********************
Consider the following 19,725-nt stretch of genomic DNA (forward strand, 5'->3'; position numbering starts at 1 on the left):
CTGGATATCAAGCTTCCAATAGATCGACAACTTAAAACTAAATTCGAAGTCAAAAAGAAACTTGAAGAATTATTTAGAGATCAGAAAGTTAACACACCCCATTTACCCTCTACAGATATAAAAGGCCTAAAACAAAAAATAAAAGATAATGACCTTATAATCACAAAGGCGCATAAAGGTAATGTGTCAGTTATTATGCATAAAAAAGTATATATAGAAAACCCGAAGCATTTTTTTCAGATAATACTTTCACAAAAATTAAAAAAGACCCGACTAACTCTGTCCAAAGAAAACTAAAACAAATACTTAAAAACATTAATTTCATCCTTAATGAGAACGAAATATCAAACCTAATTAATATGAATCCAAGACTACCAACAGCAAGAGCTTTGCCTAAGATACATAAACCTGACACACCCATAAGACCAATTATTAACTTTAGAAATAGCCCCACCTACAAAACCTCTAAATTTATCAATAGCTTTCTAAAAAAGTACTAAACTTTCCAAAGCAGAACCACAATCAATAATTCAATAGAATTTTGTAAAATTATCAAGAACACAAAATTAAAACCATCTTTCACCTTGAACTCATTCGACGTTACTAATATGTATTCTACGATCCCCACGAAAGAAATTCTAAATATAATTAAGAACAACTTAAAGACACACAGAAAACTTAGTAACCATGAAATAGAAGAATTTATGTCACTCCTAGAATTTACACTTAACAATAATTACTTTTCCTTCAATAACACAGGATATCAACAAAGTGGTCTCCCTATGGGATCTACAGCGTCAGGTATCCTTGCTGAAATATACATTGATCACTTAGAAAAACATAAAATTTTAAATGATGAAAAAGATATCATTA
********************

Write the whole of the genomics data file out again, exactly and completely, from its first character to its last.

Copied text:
Consider the following 19,725-nt stretch of genomic DNA (forward strand, 5'->3'; position numbering starts at 1 on the left):
CTGGATATCAAGCTTCCAATAGATCGACAACTTAAAACTAAATTCGAAGTCAAAAAGAAACTTGAAGAATTATTTAGAGATCAGAAAGTTAACACACCCCATTTACCCTCTACAGATATAAAAGGCCTAAAACAAAAAATAAAAGATAATGACCTTATAATCACAAAGGCGCATAAAGGTAATGTGTCAGTTATTATGCATAAAAAAGTATATATAGAAAACCCGAAGCATTTTTTTCAGATAATACTTTCACAAAAATTAAAAAAGACCCGACTAACTCTGTCCAAAGAAAACTAAAACAAATACTTAAAAACATTAATTTCATCCTTAATGAGAACGAAATATCAAACCTAATTAATATGAATCCAAGACTACCAACAGCAAGAGCTTTGCCTAAGATACATAAACCTGACACACCCATAAGACCAATTATTAACTTTAGAAATAGCCCCACCTACAAAACCTCTAAATTTATCAATAGCTTTCTAAAAAAGTACTAAACTTTCCAAAGCAGAACCACAATCAATAATTCAATAGAATTTTGTAAAATTATCAAGAACACAAAATTAAAACCATCTTTCACCTTGAACTCATTCGACGTTACTAATATGTATTCTACGATCCCCACGAAAGAAATTCTAAATATAATTAAGAACAACTTAAAGACACACAGAAAACTTAGTAACCATGAAATAGAAGAATTTATGTCACTCCTAGAATTTACACTTAACAATAATTACTTTTCCTTCAATAACACAGGATATCAACAAAGTGGTCTCCCTATGGGATCTACAGCGTCAGGTATCCTTGCTGAAATATACATTGATCACTTAGAAAAACATAAAATTTTAAATGATGAAAAAGATATCATTA